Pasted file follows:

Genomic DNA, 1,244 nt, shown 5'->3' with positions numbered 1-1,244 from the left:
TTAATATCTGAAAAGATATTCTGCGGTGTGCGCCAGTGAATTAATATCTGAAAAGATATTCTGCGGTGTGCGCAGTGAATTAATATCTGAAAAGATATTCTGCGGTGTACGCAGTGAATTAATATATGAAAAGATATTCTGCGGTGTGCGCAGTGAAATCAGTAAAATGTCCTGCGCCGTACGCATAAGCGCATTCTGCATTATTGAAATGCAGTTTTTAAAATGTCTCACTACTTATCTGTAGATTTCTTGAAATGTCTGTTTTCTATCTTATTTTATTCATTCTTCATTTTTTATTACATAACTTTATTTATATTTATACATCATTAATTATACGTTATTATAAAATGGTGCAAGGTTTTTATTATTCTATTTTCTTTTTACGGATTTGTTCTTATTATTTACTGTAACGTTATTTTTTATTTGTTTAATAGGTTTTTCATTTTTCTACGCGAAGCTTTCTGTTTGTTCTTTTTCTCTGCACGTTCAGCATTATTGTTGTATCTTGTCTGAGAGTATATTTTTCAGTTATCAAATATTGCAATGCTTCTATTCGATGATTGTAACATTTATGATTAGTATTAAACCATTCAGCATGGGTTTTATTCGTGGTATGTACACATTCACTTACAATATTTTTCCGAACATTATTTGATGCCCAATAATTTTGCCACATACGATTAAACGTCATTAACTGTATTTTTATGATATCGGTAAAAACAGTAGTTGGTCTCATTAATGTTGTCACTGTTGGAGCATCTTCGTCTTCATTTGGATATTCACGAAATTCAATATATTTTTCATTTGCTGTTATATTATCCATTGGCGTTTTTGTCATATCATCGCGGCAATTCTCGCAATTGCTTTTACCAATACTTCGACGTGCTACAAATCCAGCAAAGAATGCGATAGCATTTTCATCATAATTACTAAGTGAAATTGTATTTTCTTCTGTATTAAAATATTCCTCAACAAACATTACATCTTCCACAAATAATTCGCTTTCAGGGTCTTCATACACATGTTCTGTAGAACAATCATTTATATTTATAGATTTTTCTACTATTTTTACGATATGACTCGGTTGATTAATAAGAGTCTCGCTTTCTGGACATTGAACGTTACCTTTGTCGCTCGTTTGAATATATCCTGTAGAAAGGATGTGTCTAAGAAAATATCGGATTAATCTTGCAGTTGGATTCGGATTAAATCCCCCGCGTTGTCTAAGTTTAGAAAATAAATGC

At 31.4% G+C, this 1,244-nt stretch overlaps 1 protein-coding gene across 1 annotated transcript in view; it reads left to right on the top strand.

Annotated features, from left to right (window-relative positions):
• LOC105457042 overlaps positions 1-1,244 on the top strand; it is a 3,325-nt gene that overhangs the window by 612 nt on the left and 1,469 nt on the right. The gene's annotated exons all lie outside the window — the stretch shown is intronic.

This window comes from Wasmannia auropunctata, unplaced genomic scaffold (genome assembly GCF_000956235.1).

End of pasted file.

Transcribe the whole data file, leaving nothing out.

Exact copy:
Genomic DNA, 1,244 nt, shown 5'->3' with positions numbered 1-1,244 from the left:
TTAATATCTGAAAAGATATTCTGCGGTGTGCGCCAGTGAATTAATATCTGAAAAGATATTCTGCGGTGTGCGCAGTGAATTAATATCTGAAAAGATATTCTGCGGTGTACGCAGTGAATTAATATATGAAAAGATATTCTGCGGTGTGCGCAGTGAAATCAGTAAAATGTCCTGCGCCGTACGCATAAGCGCATTCTGCATTATTGAAATGCAGTTTTTAAAATGTCTCACTACTTATCTGTAGATTTCTTGAAATGTCTGTTTTCTATCTTATTTTATTCATTCTTCATTTTTTATTACATAACTTTATTTATATTTATACATCATTAATTATACGTTATTATAAAATGGTGCAAGGTTTTTATTATTCTATTTTCTTTTTACGGATTTGTTCTTATTATTTACTGTAACGTTATTTTTTATTTGTTTAATAGGTTTTTCATTTTTCTACGCGAAGCTTTCTGTTTGTTCTTTTTCTCTGCACGTTCAGCATTATTGTTGTATCTTGTCTGAGAGTATATTTTTCAGTTATCAAATATTGCAATGCTTCTATTCGATGATTGTAACATTTATGATTAGTATTAAACCATTCAGCATGGGTTTTATTCGTGGTATGTACACATTCACTTACAATATTTTTCCGAACATTATTTGATGCCCAATAATTTTGCCACATACGATTAAACGTCATTAACTGTATTTTTATGATATCGGTAAAAACAGTAGTTGGTCTCATTAATGTTGTCACTGTTGGAGCATCTTCGTCTTCATTTGGATATTCACGAAATTCAATATATTTTTCATTTGCTGTTATATTATCCATTGGCGTTTTTGTCATATCATCGCGGCAATTCTCGCAATTGCTTTTACCAATACTTCGACGTGCTACAAATCCAGCAAAGAATGCGATAGCATTTTCATCATAATTACTAAGTGAAATTGTATTTTCTTCTGTATTAAAATATTCCTCAACAAACATTACATCTTCCACAAATAATTCGCTTTCAGGGTCTTCATACACATGTTCTGTAGAACAATCATTTATATTTATAGATTTTTCTACTATTTTTACGATATGACTCGGTTGATTAATAAGAGTCTCGCTTTCTGGACATTGAACGTTACCTTTGTCGCTCGTTTGAATATATCCTGTAGAAAGGATGTGTCTAAGAAAATATCGGATTAATCTTGCAGTTGGATTCGGATTAAATCCCCCGCGTTGTCTAAGTTTAGAAAATAAATGC

At 31.4% G+C, this 1,244-nt stretch overlaps 1 protein-coding gene across 1 annotated transcript in view; it reads left to right on the top strand.

Annotated features, from left to right (window-relative positions):
• LOC105457042 overlaps positions 1-1,244 on the top strand; it is a 3,325-nt gene that overhangs the window by 612 nt on the left and 1,469 nt on the right. The gene's annotated exons all lie outside the window — the stretch shown is intronic.

This window comes from Wasmannia auropunctata, unplaced genomic scaffold (genome assembly GCF_000956235.1).